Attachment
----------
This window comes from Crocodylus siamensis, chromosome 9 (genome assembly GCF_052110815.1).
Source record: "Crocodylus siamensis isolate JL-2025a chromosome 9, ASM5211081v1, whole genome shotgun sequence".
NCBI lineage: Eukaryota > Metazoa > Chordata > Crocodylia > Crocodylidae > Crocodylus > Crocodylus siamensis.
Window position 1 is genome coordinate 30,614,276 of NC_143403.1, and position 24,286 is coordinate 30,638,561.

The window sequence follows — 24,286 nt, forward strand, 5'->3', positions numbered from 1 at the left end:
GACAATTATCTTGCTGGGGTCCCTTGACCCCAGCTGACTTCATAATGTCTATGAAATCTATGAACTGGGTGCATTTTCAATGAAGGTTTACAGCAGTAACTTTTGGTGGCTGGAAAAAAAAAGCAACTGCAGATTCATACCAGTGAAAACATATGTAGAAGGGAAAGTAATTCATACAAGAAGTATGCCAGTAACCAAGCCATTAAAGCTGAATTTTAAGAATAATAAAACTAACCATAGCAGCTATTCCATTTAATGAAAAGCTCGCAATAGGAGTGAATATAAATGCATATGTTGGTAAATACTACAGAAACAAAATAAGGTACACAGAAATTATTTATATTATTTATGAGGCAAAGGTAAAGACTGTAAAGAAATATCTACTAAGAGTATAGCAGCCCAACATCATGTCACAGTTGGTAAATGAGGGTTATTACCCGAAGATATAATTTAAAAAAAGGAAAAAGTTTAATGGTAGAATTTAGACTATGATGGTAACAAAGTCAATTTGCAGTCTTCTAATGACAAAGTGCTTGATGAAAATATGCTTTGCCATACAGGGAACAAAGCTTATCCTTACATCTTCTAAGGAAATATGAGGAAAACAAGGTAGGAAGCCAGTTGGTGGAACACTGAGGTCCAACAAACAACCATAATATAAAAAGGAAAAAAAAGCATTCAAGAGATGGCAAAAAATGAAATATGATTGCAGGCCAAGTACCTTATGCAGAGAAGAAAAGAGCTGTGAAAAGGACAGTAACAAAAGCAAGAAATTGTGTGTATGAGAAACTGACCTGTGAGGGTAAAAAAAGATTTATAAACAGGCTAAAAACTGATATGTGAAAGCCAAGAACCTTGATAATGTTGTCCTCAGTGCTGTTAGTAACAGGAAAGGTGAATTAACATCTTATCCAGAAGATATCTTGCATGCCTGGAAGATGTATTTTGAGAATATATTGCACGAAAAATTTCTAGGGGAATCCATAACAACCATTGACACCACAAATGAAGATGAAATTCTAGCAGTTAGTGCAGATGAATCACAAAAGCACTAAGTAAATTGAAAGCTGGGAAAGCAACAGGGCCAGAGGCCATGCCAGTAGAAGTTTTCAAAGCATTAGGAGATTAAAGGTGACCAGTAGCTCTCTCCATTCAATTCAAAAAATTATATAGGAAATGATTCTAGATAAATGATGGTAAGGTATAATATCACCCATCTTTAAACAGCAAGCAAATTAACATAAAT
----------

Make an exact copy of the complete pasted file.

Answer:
This window comes from Crocodylus siamensis, chromosome 9 (genome assembly GCF_052110815.1).
Source record: "Crocodylus siamensis isolate JL-2025a chromosome 9, ASM5211081v1, whole genome shotgun sequence".
NCBI lineage: Eukaryota > Metazoa > Chordata > Crocodylia > Crocodylidae > Crocodylus > Crocodylus siamensis.
Window position 1 is genome coordinate 30,614,276 of NC_143403.1, and position 24,286 is coordinate 30,638,561.

The window sequence follows — 24,286 nt, forward strand, 5'->3', positions numbered from 1 at the left end:
GACAATTATCTTGCTGGGGTCCCTTGACCCCAGCTGACTTCATAATGTCTATGAAATCTATGAACTGGGTGCATTTTCAATGAAGGTTTACAGCAGTAACTTTTGGTGGCTGGAAAAAAAAAGCAACTGCAGATTCATACCAGTGAAAACATATGTAGAAGGGAAAGTAATTCATACAAGAAGTATGCCAGTAACCAAGCCATTAAAGCTGAATTTTAAGAATAATAAAACTAACCATAGCAGCTATTCCATTTAATGAAAAGCTCGCAATAGGAGTGAATATAAATGCATATGTTGGTAAATACTACAGAAACAAAATAAGGTACACAGAAATTATTTATATTATTTATGAGGCAAAGGTAAAGACTGTAAAGAAATATCTACTAAGAGTATAGCAGCCCAACATCATGTCACAGTTGGTAAATGAGGGTTATTACCCGAAGATATAATTTAAAAAAAGGAAAAAGTTTAATGGTAGAATTTAGACTATGATGGTAACAAAGTCAATTTGCAGTCTTCTAATGACAAAGTGCTTGATGAAAATATGCTTTGCCATACAGGGAACAAAGCTTATCCTTACATCTTCTAAGGAAATATGAGGAAAACAAGGTAGGAAGCCAGTTGGTGGAACACTGAGGTCCAACAAACAACCATAATATAAAAAGGAAAAAAAAGCATTCAAGAGATGGCAAAAAATGAAATATGATTGCAGGCCAAGTACCTTATGCAGAGAAGAAAAGAGCTGTGAAAAGGACAGTAACAAAAGCAAGAAATTGTGTGTATGAGAAACTGACCTGTGAGGGTAAAAAAAGATTTATAAACAGGCTAAAAACTGATATGTGAAAGCCAAGAACCTTGATAATGTTGTCCTCAGTGCTGTTAGTAACAGGAAAGGTGAATTAACATCTTATCCAGAAGATATCTTGCATGCCTGGAAGATGTATTTTGAGAATATATTGCACGAAAAATTTCTAGGGGAATCCATAACAACCATTGACACCACAAATGAAGATGAAATTCTAGCAGTTAGTGCAGATGAATCACAAAAGCACTAAGTAAATTGAAAGCTGGGAAAGCAACAGGGCCAGAGGCCATGCCAGTAGAAGTTTTCAAAGCATTAGGAGATTAAAGGTGACCAGTAGCTCTCTCCATTCAATTCAAAAAATTATATAGGAAATGATTCTAGATAAATGATGGTAAGGTATAATATCACCCATCTTTAAACAGCAAGCAAATTAACATAAAT